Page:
Nyden is H&M's new brand, Oscar Olsson is creative director
H&M will unveil yet another new brand early next year when it launches e-tail and pop-up label Nyden. But it will be a launch with a difference as the Millennial-focused brand, led by H&M insider Oscar Olsson, mixes co-creation, limited edition drops, higher prices than we expect from the Swedish retail giant, and influencer input guided by data. It will be designed from its Los Angeles studio.
The launch reflects Olsson’s belief that fashion’s future lies with targeting ‘tribes’ who make their own minds up about what to wear rather than big name designers dictating which looks consumers wear.
That’s why Nyden won’t be led by a designer as such but will engage with “tribe leaders” (or influencers) selected by Olson to “co-create” the clothing they want to see.
As mentioned, it will mix creativity with data-driven insights and will make heavy use of those influencers, including the most creative social media stars, as well as more traditional (but undeniably cool) celebs and others with a more esoteric appeal. It also boasts philosopher and writer Alexander Bard as its “in-house philosopher”.
Its logo is a bold forward slash and the only imagery available so far is a snatch of fast-moving lifestyle video on Instagram.
With its name derived from the Swedish words ‘ny’ (meaning ‘new’) and ‘den’ (meaning ‘it’), Olsson said in an interview with The Cut that Nyden will reverse the ‘top down’ model of brands deciding what their customers will wear simply because the customers are no longer prepared to accept it.
However, its use of tribe leaders mean it clearly still sees a place for elites of some kind. So who exactly qualifies as a tribe leader? It seems some will be known only within their communities while others will have a higher profile and be more widely known. Two names signed up so far are Doctor Woo, an Instagram star with 1.3 million followers, and Swedish actress Noomi Rapace.
And how will they work with the brand? Olsson said they would be able to access the LA design centre, going through its constantly updated materials resource to make selections from pre-approved fabrics, which would cut the lead time between concept and delivery down to three or four weeks. Customers will then buy online or at mixed reality pop-up events.
Olsson insisted that this speed to market isn’t about fast fashion in the traditional sense. Instead it will be a seasonless model with higher price points than fast fashion, those prices varying depending on the particular products each drop focuses on. Drops will also be limited, to boost the customer bond with the product and further position the label away from the fast fashion norm.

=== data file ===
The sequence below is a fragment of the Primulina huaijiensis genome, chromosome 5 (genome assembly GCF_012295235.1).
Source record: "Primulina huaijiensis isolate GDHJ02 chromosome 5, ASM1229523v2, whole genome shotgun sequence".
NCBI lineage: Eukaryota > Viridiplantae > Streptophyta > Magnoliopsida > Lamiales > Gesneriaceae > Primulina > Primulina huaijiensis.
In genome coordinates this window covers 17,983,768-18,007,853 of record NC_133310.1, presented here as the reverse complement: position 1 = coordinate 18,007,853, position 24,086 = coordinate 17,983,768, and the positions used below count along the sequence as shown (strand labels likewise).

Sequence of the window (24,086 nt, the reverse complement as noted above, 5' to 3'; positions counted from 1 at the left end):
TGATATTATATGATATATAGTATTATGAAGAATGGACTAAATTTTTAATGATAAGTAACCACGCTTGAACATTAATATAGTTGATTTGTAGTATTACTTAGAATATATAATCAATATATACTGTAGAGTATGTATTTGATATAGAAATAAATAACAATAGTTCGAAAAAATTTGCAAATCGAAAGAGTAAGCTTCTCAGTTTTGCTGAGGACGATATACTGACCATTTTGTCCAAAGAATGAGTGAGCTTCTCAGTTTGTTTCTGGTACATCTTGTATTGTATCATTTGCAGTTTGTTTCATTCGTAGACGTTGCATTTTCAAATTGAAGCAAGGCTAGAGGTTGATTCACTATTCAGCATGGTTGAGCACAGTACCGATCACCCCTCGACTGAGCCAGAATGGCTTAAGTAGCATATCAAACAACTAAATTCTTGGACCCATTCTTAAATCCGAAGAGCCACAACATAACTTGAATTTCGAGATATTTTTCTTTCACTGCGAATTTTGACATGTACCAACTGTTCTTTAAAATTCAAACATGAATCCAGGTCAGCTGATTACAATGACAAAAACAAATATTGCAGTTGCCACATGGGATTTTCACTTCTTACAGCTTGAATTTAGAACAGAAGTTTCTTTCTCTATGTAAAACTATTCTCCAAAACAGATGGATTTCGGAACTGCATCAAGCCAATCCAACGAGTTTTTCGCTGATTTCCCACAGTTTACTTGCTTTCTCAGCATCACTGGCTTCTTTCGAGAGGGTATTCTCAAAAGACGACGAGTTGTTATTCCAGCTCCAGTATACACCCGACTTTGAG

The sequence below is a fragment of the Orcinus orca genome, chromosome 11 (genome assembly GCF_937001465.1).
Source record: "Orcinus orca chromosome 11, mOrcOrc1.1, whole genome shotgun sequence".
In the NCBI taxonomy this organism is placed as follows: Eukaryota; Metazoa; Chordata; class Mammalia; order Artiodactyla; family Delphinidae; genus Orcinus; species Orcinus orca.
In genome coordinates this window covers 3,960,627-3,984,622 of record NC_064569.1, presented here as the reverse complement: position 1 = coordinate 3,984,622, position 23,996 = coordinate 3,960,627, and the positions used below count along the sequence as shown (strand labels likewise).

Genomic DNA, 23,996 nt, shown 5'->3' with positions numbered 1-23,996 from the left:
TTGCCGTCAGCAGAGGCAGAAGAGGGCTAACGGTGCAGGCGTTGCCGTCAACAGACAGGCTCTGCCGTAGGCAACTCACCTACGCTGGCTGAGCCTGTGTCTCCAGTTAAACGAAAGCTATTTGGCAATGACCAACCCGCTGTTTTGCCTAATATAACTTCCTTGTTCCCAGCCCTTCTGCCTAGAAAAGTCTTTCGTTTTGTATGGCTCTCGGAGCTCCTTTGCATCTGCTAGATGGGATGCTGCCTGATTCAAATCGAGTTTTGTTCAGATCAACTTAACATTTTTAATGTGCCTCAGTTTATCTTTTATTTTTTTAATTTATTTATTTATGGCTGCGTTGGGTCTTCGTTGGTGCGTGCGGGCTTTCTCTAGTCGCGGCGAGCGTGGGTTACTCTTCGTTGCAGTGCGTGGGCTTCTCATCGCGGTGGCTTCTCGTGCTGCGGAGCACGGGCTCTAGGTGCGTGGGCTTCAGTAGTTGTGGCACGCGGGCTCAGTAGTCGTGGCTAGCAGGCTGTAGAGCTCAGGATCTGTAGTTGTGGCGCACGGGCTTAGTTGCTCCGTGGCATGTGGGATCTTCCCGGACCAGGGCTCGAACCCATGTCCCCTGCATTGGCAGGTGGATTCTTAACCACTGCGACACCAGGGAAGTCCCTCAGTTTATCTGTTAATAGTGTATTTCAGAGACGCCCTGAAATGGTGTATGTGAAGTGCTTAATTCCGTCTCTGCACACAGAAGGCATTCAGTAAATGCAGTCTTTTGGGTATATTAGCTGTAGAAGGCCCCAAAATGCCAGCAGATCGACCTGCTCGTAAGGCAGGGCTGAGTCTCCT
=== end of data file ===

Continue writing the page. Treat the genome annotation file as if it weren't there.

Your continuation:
It’s an ambitious project for the company whose most recent launch, Arket, was a more ‘traditional’ affair and is still at an early stage as the company rolls out Arket stores into international markets.
With H&M finding sales growth elusive at its core brand and having launched or acquired a number of other labels, as well as Arket, in recent years, growth of its label portfolio remains a key thrust of its group strategy.
Olsson, who is little known outside of the group, joined H&M four years ago to work in its global expansion unit, looking at data and analysing how, where and why people shop. But he has run the group’s Innovation Lab since earlier this year, reporting directly to CEO Karl-Johan Persson.
Persson reportedly tasked Olson and his team to come up with the answer to the question of how people will shop in a decade’s time using market research alongside philosophy and sociology. Unlike many brand launches from rival corporations, the focus wasn’t on what the competition was doing or even on a determination to disrupt the market.
So just what is Olsson’s view of the future? He believes that fashion brands led by single creatives - the classic designer-led model - will be a thing of the past and that consumers will pay more heed to cues from “tribal leaders” rather than from such designers.
“In this future society, as any brand or any kind of provider of anything, you need to embrace the fact that the power is not in your hands,” Olsson said in the interview. “The power has shifted to what we call tribes.”
His target Millennial consumer, someone he calls a Netocrat, “is more sensitive than ever to credibility, authenticity, and personality,” as well as “exploitation of themselves or other people,” he told The Cut.
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